Because it's so counterintuitive, negative splitting is a difficult technique to master.
The first thing is to keep a close watch on a clock during training. Coach Emmett Hines emphasizes that until you're trained thoroughly in negative splitting, you can't trust your internal sense of time. Although it might seem inconvenient to consistently check a pace clock, Hines suggests several options. If swimming near a clock isn't possible, you should use a watch. Or, if you can't see the clock from where you are, you should get prescription goggles [source: Hines].
As you've probably guessed, for negative splitting, you should check the clock at the halfway point. Coach Hines tells his swimmers who typically use flip turns to do an open turn at the halfway point if they have to in order to glance at a clock [source: Hines].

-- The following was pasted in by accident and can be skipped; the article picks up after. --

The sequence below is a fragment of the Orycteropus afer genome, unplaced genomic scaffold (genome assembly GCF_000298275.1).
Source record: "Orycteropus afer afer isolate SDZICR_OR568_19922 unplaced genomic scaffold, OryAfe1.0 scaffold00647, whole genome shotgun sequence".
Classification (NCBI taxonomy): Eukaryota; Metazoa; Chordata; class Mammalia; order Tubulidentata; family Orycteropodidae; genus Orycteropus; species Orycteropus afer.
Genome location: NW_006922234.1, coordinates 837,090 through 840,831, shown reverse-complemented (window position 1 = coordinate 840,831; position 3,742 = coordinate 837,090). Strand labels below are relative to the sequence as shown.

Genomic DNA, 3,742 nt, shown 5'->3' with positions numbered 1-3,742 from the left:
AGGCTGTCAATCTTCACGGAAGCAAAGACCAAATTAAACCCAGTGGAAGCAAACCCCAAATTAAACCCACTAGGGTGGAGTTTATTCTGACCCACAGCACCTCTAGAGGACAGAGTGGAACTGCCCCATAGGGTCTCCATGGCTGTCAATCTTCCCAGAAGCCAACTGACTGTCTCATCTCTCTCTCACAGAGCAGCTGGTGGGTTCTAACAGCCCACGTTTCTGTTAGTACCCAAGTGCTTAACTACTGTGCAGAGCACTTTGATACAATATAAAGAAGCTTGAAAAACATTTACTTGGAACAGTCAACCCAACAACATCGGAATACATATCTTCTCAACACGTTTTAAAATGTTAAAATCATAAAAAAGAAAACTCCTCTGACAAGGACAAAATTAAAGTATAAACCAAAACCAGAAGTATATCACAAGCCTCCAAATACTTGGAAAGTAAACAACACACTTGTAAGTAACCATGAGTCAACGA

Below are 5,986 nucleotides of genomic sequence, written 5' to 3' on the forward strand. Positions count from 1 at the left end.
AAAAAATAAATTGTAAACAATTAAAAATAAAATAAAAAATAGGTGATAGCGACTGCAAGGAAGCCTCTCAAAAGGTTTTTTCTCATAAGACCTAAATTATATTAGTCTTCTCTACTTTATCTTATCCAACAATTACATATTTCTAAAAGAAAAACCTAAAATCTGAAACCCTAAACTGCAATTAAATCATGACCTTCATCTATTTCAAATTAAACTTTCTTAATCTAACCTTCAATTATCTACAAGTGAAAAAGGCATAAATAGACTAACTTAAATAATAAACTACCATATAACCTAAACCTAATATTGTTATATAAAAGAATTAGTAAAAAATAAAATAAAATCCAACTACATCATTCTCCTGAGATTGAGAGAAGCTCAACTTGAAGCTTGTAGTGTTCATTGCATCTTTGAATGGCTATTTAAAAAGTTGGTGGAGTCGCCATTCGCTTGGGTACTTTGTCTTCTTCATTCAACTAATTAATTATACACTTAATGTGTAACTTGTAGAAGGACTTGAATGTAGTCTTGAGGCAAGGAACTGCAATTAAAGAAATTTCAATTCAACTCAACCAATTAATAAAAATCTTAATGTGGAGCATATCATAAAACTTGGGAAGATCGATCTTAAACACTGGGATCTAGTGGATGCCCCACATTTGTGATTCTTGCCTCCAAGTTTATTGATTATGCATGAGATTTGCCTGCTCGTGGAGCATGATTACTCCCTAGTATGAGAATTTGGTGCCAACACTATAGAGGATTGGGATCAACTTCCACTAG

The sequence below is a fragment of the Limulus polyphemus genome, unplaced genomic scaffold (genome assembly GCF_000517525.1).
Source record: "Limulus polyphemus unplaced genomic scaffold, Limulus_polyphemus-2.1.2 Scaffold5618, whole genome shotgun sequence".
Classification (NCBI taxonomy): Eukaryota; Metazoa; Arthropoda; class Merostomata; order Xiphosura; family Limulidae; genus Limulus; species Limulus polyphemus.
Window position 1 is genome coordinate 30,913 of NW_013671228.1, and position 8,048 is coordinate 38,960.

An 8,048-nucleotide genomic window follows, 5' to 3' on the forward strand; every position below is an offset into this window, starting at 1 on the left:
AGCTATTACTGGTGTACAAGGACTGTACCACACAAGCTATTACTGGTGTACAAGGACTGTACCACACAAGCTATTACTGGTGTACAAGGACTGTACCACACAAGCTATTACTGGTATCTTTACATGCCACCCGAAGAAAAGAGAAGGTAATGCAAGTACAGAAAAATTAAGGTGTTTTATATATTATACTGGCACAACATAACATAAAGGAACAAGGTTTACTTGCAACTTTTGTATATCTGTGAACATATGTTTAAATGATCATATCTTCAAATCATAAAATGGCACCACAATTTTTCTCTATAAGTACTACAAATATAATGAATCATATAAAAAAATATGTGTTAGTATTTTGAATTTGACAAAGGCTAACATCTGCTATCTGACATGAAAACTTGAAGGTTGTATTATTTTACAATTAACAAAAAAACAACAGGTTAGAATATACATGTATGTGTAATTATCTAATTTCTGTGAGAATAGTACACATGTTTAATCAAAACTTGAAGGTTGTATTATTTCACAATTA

After checking the time at the halfway point, you'll have to remember it during the way back, and, if possible, do some quick math in your head to calculate double that time. As soon as you finish the second half, check the clock again. If you end on more than double, it was a positive split, and you took longer on the second half. Obviously, the goal for negative splitting is to finish under double.
But don't be discouraged if it takes time to beat your first-half time. Though you may put in more effort on the second half, swimming harder doesn't necessarily mean swimming faster. Many swimmers have a difficult time with negative splitting because they start too fast or don't actually increase their stroke tempo on the second half [source: Hines].
Once you have greater control of negative split training, you'll gain a better internal sense of your time and pacing. Ultimately, mastering pacing is the holy grail of this training.